Then, we have the case where all three variables are different. We can take care of the multiplying by $w$ by setting the first variable to $1$. This leaves $(q-2)(q-3)$ possibilities, related by six symmetries. However, we can not necessarily just divide by six, because some automorphisms could be self-symmetric. Note first that there can be no self-symmetry when the symmetry is exchanging two variables, since that leaves one variable the same while changing the other two. So that leaves the two 3-cycles. If $(1,y,z)$ is equivalent to $(y,z,1)$, then the latter must be obtained from the first by multiplication by $y$. So $(y,y^2, yz) = (y,z,1)$, so $z = y^2$ and $y^3 = z^3 = 1$. Similarly, if $(1,y,z)$ is equivalent to $(z,1,y)$ we get the same conditions again. So an automorphism of the form $(1,y,y^2)$ where $y^3=1$ will have two equivalent automorphisms of the form $(1,a,b)$ (including itself); every other automorphism will have six. If $q$ is of the form $3r+1$, $\mathbb{Z}_q^*$ will have two cube roots of unity (which we will call $a$ and $a^2$) other than the identity; otherwise, it will have none other than the identity. So if $q$ is of the form $3r+1$, two of the possible automorphisms correspond to one possible group, and the remaining $(q-3)(q-2)-2$ automorphisms divide into groups of six, resulting in $\frac{(q-3)(q-2)-2}{6}+1 = \frac{q^2 - 5q + 10}{6}$ different groups. If $q$ is not of the form $3r+1$, then there will be $\frac{q^2-5q+6}{6}$ different groups.

So the number of nontrivial semidirect products of $\mathbb{Z}_p^3$ by $\mathbb{Z}_q$ is $\frac{q^2-5q+10}{6} + 1 + (q-2) + \frac{q+1}{2} + 1 = \frac{q^2+4q+13}{6}$ if $q \equiv 1 \mod 3$, and $\frac{q^2+4q + 9}{6}$ otherwise.

All told, if $q \mid p-1, q \equiv 1 \mod 3$ then there are $\frac{q^2+4q+13}{6} + 5 + 1 + (q+1) + 1 + \frac{q+1}{2} + 1 = \frac{q^2 + 13q + 70}{6}$ different groups.

If $q \mid p-1, q \not\equiv 1 \mod 3$, then there are $\frac{q^2+13q+66}{6}$ different groups.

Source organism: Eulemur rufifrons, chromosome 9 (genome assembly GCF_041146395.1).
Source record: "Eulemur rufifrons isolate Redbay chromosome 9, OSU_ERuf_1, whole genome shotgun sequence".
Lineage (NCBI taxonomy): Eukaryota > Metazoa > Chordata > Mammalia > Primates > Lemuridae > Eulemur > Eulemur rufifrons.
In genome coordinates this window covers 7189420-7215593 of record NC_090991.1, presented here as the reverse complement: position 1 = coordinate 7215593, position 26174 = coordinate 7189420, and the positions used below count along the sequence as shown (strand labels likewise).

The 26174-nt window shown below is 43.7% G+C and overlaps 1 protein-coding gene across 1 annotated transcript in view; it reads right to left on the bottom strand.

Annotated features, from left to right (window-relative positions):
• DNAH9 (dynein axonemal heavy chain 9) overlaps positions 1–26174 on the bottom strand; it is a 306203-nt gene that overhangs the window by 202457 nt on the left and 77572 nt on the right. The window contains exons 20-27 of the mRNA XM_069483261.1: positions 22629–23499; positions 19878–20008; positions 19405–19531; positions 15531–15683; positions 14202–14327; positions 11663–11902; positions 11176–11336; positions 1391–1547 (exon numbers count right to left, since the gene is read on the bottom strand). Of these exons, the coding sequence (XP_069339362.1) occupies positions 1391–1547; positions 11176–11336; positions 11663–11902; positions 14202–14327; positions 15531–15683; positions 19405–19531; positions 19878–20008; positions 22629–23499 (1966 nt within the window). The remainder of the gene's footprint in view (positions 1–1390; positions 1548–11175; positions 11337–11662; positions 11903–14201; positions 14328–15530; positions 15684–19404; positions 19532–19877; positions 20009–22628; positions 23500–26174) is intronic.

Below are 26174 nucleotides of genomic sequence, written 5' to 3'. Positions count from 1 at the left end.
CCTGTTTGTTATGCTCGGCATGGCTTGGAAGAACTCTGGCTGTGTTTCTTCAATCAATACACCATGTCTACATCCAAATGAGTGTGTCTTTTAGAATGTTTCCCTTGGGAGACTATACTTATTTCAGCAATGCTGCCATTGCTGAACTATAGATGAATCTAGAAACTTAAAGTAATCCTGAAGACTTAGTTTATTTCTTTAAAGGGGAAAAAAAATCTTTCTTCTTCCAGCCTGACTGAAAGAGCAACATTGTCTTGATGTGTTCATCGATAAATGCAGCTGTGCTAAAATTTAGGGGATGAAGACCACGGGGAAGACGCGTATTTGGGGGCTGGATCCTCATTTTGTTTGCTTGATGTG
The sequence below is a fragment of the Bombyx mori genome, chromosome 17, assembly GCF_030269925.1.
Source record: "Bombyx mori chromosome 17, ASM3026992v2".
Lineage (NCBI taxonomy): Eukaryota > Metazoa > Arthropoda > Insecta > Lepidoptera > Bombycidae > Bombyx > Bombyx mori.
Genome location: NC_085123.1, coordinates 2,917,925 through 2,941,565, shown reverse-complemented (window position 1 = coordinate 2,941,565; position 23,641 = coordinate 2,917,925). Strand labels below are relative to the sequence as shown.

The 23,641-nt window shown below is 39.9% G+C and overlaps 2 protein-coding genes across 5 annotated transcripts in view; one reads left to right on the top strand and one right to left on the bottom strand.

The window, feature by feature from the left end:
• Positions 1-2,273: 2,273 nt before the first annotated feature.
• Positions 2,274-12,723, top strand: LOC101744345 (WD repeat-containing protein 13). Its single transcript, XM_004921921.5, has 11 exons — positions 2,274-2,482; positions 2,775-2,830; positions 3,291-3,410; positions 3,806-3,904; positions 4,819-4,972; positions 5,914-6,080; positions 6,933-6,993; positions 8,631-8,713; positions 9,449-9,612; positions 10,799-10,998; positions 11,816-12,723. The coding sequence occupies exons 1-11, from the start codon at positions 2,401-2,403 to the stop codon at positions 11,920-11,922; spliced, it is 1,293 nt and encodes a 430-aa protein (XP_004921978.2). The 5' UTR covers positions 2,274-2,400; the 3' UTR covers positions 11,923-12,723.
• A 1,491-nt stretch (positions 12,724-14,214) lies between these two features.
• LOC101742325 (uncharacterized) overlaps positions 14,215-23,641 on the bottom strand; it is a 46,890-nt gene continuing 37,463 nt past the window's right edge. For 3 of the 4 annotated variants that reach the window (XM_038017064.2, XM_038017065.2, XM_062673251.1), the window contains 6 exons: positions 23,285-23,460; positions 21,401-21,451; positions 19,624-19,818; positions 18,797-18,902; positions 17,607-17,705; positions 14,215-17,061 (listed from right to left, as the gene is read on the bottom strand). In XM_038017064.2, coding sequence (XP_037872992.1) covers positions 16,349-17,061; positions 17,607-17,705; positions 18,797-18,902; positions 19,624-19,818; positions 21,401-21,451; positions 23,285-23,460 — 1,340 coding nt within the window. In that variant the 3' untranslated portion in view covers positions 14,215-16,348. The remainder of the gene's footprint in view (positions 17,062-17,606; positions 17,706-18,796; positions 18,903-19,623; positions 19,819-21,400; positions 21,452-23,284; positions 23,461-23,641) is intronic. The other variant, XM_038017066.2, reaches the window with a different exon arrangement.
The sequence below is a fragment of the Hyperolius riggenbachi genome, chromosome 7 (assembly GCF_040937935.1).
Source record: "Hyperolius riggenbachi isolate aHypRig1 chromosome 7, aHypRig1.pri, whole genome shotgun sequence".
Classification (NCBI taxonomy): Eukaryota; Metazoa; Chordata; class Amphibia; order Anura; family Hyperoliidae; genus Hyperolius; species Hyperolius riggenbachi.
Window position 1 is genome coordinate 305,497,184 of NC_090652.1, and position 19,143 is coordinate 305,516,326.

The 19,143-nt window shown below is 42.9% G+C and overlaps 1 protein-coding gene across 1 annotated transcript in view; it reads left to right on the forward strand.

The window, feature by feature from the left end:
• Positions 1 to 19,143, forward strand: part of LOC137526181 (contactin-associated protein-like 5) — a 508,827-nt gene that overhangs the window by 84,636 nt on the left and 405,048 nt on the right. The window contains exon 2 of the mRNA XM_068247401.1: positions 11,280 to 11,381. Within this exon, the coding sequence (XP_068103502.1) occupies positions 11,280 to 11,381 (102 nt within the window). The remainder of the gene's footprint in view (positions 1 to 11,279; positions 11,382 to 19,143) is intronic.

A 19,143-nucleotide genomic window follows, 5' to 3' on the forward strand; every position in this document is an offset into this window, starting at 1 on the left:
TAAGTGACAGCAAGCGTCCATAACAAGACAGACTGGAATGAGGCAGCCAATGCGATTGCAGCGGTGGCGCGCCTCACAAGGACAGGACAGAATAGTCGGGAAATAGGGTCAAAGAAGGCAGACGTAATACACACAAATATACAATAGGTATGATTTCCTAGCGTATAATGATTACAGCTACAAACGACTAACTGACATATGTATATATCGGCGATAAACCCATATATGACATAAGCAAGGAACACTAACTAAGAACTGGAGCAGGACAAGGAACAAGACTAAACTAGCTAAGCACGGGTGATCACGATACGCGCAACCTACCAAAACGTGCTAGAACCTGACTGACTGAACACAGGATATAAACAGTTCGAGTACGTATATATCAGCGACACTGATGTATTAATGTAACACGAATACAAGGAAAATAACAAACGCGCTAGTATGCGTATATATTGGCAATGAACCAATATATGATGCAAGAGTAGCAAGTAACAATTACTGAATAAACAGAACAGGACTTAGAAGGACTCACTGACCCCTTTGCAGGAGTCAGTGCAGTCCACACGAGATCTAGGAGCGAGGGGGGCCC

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    $\begingroup$ Although one case is missing, this answer definitely deserves an accept! $\endgroup$ – Peter Jan 6 '16 at 18:44
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Is there a way to calculate this?

Yes: When one runs larger classification tasks, in particular on parameters that were out of reach when the software was written first time it is not uncommon that some routines get called for input parameters that seemed to be implausible when the code for these routines was written.

Indeed this is what happens here: The calculation gets stuck when calculating the rational classes of a group of order 8192 which has over 2000 conjugacy classes and is represented in a permutation representation of degree over 4000 (though it has a faithful representation of degree 64). While this is a perfectly good group it is far from the examples that were in the code authors mind when writing conjugacy tests. It is not hard to add some basic heuristics that will work around such a situation (I will change this for a future release).

With this the calculation (also for some other orders in the same ballpark) will finish in a few minutes.

If you want, send me (by private mail) a list of orders (excluding multiples of $p^7$) on which the calculation fails and I'll have a look whether similar issues remain.

Oh, and since this is probably the answer you really care about:

There are 15 groups of order 9826

While there probably is a reasonable description of groups of order $p^3q$, I suspect a formula would end up messy.